I enjoy Ruth Henderson’s blog, The Happy Saver. In fact, I’m jealous of the plain-speaking, accessible tone of her site and emails.

Ruth recently wrote an article about how a teenager can create a strong financial future. She was kind enough to involve me, and I was able to contribute one or two things to the article.

I forwarded the article to two of my nieces who told me they found it valuable.

Even if you’re not a teenager it’s probably worth checking out. It’s a great introduction to:

  • the magic of compound interest,
  • the importance of saving and being mindful of your spending, and
  • KiwiSaver.

It also provides some practical recommendations for how to start saving and investing.

The scope of my blog is a bit different from Ruth’s blog. My mode of writing and thinking is a bit “abstract”. So – less nuts and bolts, and more – ummmmm… – pie-in-the-sky?

So I’m going to provide some additional advice for a 16-year-old, and anyone who still feels young. Consider it a side dish to Ruth’s article.

  • First, read Ruth’s article. You’ll probably find it more engaging and practical than this one 🙂
  • Second, consider the following things, and remember them as you go through the rest of your teens and into your future:
  • The biggest investment you’ll make in the early years of your adulthood will be in yourself. Investing in your education can reap significant rewards, financial and otherwise. Later in life, you’ll find that a good income will make up for a lot of financial sins. Developing valuable skills also provides you with greater flexibility: for example, you can negotiate better terms such as working part-time. Knowing that you can find a good job fairly easily is also a good way of having financial security. You also manage one of the biggest financial risks that most people face – which is the risk of losing their job and not being able to find a comparable one. (This is actually the reason many people “retire” – not because they chose to but because they are effectively displaced from the workforce. Don’t let this happen to you!)

    None of this implies that you should know what you want to do “for the rest of your life”. It will take time. (As The Sunscreen Song says, “the most interesting people I know didn’t know at 22 what they wanted to do with their lives – some of the most interesting 30-year-olds I know still don’t”).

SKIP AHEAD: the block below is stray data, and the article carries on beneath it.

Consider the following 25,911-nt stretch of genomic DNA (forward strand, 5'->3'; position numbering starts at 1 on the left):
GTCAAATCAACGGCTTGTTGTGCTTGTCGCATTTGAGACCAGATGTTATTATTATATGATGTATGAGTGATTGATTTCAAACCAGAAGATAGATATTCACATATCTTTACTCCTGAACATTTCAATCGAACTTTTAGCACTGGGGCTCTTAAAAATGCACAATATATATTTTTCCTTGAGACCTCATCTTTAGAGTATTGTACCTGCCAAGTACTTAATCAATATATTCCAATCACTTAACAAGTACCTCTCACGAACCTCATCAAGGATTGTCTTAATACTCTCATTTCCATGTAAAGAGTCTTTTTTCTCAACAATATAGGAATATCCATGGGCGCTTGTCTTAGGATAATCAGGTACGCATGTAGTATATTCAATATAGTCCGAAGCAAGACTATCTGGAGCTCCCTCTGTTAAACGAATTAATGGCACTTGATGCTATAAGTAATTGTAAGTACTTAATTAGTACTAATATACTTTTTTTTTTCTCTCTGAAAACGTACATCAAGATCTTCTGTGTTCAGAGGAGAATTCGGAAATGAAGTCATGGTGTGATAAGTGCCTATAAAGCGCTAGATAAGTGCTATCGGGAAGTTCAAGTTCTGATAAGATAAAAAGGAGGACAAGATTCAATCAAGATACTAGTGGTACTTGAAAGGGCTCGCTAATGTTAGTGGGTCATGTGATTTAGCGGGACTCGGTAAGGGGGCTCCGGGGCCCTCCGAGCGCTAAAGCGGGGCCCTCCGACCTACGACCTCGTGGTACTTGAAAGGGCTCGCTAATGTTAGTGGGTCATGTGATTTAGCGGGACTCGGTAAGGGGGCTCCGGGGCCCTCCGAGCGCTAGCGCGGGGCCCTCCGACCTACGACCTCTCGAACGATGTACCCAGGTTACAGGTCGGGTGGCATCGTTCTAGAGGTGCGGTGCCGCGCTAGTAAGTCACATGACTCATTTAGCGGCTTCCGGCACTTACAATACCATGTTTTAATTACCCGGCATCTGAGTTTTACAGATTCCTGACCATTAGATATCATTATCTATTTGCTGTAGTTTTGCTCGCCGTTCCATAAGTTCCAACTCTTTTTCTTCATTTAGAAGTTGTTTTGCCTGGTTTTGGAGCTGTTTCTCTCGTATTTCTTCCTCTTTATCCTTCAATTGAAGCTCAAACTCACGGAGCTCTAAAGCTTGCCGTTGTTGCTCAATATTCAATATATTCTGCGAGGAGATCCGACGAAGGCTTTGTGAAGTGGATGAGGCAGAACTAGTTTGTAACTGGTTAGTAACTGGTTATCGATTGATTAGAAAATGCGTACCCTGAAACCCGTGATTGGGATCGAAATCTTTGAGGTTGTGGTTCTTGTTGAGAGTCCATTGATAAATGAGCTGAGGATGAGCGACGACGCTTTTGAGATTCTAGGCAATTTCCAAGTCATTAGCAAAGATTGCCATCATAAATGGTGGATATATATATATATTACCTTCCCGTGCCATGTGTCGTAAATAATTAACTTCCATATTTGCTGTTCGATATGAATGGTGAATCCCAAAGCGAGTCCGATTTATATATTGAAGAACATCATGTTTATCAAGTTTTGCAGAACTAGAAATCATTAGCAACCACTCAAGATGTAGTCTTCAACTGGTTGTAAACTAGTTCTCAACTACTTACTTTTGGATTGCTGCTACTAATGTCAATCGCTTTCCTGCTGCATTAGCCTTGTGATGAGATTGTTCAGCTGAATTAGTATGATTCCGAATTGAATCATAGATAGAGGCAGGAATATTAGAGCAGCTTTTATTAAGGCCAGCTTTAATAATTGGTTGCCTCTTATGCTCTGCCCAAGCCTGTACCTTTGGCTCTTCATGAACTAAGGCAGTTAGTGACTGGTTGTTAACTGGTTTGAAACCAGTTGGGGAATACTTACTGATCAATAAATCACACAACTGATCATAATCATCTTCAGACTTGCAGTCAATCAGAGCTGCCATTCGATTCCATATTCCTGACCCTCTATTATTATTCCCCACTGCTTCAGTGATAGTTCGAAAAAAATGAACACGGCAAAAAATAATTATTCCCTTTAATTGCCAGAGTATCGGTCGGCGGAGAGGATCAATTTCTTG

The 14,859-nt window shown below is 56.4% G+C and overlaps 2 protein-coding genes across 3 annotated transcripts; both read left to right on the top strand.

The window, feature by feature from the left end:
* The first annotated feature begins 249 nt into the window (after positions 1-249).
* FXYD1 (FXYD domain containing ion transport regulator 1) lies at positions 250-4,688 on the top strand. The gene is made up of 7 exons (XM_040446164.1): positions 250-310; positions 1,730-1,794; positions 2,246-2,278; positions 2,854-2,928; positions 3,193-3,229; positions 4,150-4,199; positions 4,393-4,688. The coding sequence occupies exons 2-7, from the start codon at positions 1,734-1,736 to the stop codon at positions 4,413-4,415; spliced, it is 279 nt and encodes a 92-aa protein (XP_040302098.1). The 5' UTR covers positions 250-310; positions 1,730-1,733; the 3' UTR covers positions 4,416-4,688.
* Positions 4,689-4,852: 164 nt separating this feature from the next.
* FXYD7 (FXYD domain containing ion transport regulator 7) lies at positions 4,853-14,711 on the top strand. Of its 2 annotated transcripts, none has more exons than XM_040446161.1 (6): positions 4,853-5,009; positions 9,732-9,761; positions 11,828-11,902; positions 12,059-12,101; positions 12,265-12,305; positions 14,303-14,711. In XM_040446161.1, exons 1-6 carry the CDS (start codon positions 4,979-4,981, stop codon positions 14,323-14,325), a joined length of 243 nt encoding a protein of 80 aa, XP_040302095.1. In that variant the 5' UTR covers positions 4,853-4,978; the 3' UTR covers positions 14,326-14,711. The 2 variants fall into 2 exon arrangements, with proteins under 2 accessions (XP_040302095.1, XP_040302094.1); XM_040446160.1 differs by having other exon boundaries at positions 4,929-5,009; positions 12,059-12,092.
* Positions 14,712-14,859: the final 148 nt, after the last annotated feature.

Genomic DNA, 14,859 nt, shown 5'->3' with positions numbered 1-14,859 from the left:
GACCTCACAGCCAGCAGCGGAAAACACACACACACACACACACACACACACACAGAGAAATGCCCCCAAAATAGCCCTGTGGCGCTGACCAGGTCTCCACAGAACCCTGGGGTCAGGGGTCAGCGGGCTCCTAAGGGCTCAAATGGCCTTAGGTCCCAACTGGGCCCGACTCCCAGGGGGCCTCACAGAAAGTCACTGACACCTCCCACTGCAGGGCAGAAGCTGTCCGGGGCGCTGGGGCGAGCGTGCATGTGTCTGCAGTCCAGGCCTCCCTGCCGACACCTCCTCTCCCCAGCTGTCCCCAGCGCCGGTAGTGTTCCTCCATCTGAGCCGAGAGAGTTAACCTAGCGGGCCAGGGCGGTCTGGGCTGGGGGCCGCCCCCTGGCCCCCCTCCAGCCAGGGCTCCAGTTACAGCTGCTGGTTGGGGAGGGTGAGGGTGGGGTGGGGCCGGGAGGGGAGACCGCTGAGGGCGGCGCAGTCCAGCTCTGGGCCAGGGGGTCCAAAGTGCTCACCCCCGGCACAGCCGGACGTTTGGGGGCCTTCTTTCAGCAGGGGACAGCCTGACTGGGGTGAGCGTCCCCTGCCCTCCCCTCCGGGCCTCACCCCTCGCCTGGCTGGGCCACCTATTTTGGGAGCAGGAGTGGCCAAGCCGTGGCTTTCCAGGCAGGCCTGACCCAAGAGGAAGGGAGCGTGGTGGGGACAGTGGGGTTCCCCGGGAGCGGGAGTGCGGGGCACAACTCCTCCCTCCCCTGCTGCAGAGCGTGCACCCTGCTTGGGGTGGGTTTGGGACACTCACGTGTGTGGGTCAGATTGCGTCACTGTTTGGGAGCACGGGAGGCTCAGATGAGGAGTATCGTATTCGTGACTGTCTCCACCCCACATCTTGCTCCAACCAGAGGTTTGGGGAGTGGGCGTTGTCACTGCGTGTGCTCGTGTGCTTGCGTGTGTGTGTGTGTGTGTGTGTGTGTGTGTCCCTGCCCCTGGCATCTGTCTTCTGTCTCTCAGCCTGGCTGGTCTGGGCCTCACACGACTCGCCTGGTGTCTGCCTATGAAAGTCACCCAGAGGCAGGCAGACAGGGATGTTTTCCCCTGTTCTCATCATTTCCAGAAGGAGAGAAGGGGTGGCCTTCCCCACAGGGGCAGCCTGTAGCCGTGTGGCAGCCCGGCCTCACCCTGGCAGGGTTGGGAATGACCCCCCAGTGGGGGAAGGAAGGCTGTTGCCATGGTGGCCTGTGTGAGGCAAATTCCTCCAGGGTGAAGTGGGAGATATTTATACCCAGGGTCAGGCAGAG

Early on, focus more on “exploring” opportunities than “exploiting” them. Focus on things that give you opportunities and options. The time for “exploiting” all of your hard work and the opportunities you’ve created will come later.

Some terrific resources include the career guide at 80,000 hours. I also recommend reading Paul Graham’s article What you’ll wish you’d known.

  • One of the best (or worst) financial decisions you’ll ever make doesn’t relate to money at all. It relates to who you settle down with. I know this is likely to be a long way out at your age, but it’s worth keeping in mind as you start becoming interested in relationships etc. A partner who is also a saver, earns a respectable income, and shares your values and priorities, can really help.

Never forget: there are two types of STD, and one of them relates to debt.

  • Saving over the course of your life is vital! There’s a huge difference between being wealthy and appearing wealthy. If someone has a fancy car or wears fancy clothes, all it tells you is that they spent a lot of money. It doesn’t tell you whether they are wealthy or whether they are drowning in debt and can’t sleep at night. The book The Millionaire Next Door is good for reinforcing this message.
  • Money is a means to an end. The question is, what do you want your life to be about? This is a big question and your answer at one point in your life will be different to your answer at another point in your life. Your response will evolve as you think about it more, you have more experiences, and you learn lessons (good and bad). It will also change as your circumstances and priorities change. For example, my values and priorities changed radically after having children.

Money is important as a means towards what you really care about. But never forget that “wealth” is not just about money.

Did I mention reading Ruth’s article? If you listen to podcasts, I also recommend checking out the first season of The Happy Saver podcast.


On a final note, if you’re 16 you may never have heard of The Sunscreen song! Check it out: it’s worth your time.

Sonnie Bailey

Sonnie is an Authorised Financial Adviser (AFA) and former lawyer with experience in the financial services and trustee industries. Sonnie operates Fairhaven Wealth (www.fairhavenwealth.co.nz).